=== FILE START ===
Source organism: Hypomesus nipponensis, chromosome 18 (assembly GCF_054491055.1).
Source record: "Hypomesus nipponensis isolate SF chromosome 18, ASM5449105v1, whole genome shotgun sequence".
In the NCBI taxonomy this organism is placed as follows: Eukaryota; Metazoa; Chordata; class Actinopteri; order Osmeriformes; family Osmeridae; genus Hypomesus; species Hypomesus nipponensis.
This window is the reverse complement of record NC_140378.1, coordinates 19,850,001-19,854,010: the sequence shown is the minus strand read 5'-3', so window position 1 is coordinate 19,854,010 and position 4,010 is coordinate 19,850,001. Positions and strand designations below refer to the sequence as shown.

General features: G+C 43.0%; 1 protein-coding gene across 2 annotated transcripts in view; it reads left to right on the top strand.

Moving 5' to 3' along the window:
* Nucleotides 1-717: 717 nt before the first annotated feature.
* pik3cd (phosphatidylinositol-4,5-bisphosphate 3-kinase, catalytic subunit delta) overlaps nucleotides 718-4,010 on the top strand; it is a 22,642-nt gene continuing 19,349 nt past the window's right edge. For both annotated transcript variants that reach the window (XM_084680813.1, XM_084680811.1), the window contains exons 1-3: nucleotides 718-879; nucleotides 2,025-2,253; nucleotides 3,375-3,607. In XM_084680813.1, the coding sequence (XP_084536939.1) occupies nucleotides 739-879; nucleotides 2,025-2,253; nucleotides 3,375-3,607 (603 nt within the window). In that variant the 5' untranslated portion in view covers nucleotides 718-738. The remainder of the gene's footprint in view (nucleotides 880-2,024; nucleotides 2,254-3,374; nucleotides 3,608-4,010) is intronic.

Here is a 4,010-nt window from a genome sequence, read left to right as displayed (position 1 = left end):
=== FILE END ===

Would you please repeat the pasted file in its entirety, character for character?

Source organism: Hypomesus nipponensis, chromosome 18 (assembly GCF_054491055.1).
Source record: "Hypomesus nipponensis isolate SF chromosome 18, ASM5449105v1, whole genome shotgun sequence".
In the NCBI taxonomy this organism is placed as follows: Eukaryota; Metazoa; Chordata; class Actinopteri; order Osmeriformes; family Osmeridae; genus Hypomesus; species Hypomesus nipponensis.
This window is the reverse complement of record NC_140378.1, coordinates 19,850,001-19,854,010: the sequence shown is the minus strand read 5'-3', so window position 1 is coordinate 19,854,010 and position 4,010 is coordinate 19,850,001. Positions and strand designations below refer to the sequence as shown.

General features: G+C 43.0%; 1 protein-coding gene across 2 annotated transcripts in view; it reads left to right on the top strand.

Moving 5' to 3' along the window:
* Nucleotides 1-717: 717 nt before the first annotated feature.
* pik3cd (phosphatidylinositol-4,5-bisphosphate 3-kinase, catalytic subunit delta) overlaps nucleotides 718-4,010 on the top strand; it is a 22,642-nt gene continuing 19,349 nt past the window's right edge. For both annotated transcript variants that reach the window (XM_084680813.1, XM_084680811.1), the window contains exons 1-3: nucleotides 718-879; nucleotides 2,025-2,253; nucleotides 3,375-3,607. In XM_084680813.1, the coding sequence (XP_084536939.1) occupies nucleotides 739-879; nucleotides 2,025-2,253; nucleotides 3,375-3,607 (603 nt within the window). In that variant the 5' untranslated portion in view covers nucleotides 718-738. The remainder of the gene's footprint in view (nucleotides 880-2,024; nucleotides 2,254-3,374; nucleotides 3,608-4,010) is intronic.

Here is a 4,010-nt window from a genome sequence, read left to right as displayed (position 1 = left end):